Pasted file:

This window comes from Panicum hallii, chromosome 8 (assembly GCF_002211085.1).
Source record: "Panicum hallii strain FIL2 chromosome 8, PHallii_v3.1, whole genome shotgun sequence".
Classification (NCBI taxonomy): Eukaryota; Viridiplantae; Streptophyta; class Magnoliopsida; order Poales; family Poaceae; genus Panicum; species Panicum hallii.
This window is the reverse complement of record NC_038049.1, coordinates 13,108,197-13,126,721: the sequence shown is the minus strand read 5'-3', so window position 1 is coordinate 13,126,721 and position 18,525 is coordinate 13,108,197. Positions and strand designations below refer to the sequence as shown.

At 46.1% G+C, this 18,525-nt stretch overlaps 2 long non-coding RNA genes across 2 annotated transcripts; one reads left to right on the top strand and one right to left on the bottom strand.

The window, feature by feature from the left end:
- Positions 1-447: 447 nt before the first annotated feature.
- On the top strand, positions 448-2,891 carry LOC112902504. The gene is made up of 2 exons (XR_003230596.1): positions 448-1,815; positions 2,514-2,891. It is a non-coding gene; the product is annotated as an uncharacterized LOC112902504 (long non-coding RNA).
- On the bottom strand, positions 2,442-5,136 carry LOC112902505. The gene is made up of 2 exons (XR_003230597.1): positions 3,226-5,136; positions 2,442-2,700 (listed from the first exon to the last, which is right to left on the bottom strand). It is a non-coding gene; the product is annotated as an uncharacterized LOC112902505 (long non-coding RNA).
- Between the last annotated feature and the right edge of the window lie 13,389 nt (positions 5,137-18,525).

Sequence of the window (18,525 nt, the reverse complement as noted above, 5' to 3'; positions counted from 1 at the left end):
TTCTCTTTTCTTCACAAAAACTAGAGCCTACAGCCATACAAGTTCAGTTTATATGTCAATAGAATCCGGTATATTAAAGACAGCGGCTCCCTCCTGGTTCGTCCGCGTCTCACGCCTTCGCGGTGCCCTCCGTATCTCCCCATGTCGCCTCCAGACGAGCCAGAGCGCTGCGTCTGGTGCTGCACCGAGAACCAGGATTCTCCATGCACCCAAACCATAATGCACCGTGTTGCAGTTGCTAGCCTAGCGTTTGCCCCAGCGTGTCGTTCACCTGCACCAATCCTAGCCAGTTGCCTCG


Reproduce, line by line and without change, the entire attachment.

This window comes from Panicum hallii, chromosome 8 (assembly GCF_002211085.1).
Source record: "Panicum hallii strain FIL2 chromosome 8, PHallii_v3.1, whole genome shotgun sequence".
Classification (NCBI taxonomy): Eukaryota; Viridiplantae; Streptophyta; class Magnoliopsida; order Poales; family Poaceae; genus Panicum; species Panicum hallii.
This window is the reverse complement of record NC_038049.1, coordinates 13,108,197-13,126,721: the sequence shown is the minus strand read 5'-3', so window position 1 is coordinate 13,126,721 and position 18,525 is coordinate 13,108,197. Positions and strand designations below refer to the sequence as shown.

At 46.1% G+C, this 18,525-nt stretch overlaps 2 long non-coding RNA genes across 2 annotated transcripts; one reads left to right on the top strand and one right to left on the bottom strand.

The window, feature by feature from the left end:
- Positions 1-447: 447 nt before the first annotated feature.
- On the top strand, positions 448-2,891 carry LOC112902504. The gene is made up of 2 exons (XR_003230596.1): positions 448-1,815; positions 2,514-2,891. It is a non-coding gene; the product is annotated as an uncharacterized LOC112902504 (long non-coding RNA).
- On the bottom strand, positions 2,442-5,136 carry LOC112902505. The gene is made up of 2 exons (XR_003230597.1): positions 3,226-5,136; positions 2,442-2,700 (listed from the first exon to the last, which is right to left on the bottom strand). It is a non-coding gene; the product is annotated as an uncharacterized LOC112902505 (long non-coding RNA).
- Between the last annotated feature and the right edge of the window lie 13,389 nt (positions 5,137-18,525).

Sequence of the window (18,525 nt, the reverse complement as noted above, 5' to 3'; positions counted from 1 at the left end):
TTCTCTTTTCTTCACAAAAACTAGAGCCTACAGCCATACAAGTTCAGTTTATATGTCAATAGAATCCGGTATATTAAAGACAGCGGCTCCCTCCTGGTTCGTCCGCGTCTCACGCCTTCGCGGTGCCCTCCGTATCTCCCCATGTCGCCTCCAGACGAGCCAGAGCGCTGCGTCTGGTGCTGCACCGAGAACCAGGATTCTCCATGCACCCAAACCATAATGCACCGTGTTGCAGTTGCTAGCCTAGCGTTTGCCCCAGCGTGTCGTTCACCTGCACCAATCCTAGCCAGTTGCCTCG